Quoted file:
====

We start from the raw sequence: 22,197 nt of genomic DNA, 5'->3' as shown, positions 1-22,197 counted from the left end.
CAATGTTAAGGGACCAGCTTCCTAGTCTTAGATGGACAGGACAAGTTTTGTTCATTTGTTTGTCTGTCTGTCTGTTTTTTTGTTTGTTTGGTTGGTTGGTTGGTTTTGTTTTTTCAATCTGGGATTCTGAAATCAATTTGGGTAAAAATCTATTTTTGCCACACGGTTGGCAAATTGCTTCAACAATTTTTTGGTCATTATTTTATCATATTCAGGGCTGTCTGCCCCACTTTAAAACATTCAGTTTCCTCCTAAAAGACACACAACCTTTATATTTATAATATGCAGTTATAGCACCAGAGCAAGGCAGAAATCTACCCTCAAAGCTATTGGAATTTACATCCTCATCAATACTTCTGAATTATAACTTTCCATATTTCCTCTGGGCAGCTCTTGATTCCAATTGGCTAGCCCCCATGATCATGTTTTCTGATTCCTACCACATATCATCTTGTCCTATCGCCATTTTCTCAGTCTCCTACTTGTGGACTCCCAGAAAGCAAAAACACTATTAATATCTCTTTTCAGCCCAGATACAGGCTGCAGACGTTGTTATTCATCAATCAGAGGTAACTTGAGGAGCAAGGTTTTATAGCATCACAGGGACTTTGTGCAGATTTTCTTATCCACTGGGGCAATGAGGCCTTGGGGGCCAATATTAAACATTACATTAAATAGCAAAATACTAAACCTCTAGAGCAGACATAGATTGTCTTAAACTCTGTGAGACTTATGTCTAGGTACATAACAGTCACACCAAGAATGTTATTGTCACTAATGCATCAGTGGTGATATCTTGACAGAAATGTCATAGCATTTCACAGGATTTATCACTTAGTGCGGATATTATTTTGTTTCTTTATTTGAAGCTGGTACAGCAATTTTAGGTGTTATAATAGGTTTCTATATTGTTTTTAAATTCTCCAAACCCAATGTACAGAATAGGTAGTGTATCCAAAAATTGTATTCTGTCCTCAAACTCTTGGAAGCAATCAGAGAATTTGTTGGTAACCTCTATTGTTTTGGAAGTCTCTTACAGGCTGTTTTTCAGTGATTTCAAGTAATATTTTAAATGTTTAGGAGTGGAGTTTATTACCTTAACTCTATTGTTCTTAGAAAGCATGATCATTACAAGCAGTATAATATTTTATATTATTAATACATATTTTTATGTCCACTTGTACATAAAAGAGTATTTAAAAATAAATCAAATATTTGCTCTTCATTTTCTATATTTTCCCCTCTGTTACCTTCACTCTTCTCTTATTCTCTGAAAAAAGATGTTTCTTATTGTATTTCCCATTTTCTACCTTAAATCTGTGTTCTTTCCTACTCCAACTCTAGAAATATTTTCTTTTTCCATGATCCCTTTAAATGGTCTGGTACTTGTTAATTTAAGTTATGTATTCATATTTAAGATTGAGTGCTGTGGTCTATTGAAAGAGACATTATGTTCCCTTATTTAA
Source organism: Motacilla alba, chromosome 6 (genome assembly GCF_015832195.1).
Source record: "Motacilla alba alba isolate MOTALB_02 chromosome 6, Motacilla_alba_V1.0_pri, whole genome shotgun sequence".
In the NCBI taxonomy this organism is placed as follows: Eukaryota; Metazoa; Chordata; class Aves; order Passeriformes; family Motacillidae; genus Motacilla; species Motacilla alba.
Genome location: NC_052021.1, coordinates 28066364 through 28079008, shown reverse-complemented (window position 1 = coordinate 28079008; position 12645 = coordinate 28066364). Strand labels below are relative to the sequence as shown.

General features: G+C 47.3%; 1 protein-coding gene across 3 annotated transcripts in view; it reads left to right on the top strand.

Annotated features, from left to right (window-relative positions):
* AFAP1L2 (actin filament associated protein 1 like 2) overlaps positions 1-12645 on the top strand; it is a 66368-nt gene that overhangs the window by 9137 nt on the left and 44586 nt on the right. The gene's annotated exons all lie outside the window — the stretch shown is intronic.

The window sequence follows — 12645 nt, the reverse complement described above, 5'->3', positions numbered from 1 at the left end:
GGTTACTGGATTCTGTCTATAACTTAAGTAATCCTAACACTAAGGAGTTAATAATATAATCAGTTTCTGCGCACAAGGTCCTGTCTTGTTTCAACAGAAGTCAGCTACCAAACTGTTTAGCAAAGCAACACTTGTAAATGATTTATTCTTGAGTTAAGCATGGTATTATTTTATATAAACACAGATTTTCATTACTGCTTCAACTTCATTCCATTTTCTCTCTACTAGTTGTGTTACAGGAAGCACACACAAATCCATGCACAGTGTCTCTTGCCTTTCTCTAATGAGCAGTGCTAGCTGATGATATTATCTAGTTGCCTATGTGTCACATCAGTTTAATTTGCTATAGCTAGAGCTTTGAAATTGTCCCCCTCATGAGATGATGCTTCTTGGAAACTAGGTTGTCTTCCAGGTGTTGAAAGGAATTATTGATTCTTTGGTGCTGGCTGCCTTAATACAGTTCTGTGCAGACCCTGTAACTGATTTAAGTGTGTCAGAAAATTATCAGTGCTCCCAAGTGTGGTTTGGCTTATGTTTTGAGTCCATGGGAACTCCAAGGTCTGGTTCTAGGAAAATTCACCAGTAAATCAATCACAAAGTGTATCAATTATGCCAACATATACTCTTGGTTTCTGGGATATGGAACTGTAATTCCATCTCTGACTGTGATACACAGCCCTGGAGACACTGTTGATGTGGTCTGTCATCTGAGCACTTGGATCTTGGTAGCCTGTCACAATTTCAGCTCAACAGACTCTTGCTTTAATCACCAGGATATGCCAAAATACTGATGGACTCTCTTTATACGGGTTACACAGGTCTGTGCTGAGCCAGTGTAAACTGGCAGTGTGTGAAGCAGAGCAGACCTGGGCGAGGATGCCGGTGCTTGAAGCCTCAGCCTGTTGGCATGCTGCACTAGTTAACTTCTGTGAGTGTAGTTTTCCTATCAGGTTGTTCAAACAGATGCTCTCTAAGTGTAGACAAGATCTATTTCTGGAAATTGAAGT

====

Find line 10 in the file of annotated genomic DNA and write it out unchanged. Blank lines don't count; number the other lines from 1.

The window sequence follows — 12645 nt, the reverse complement described above, 5'->3', positions numbered from 1 at the left end: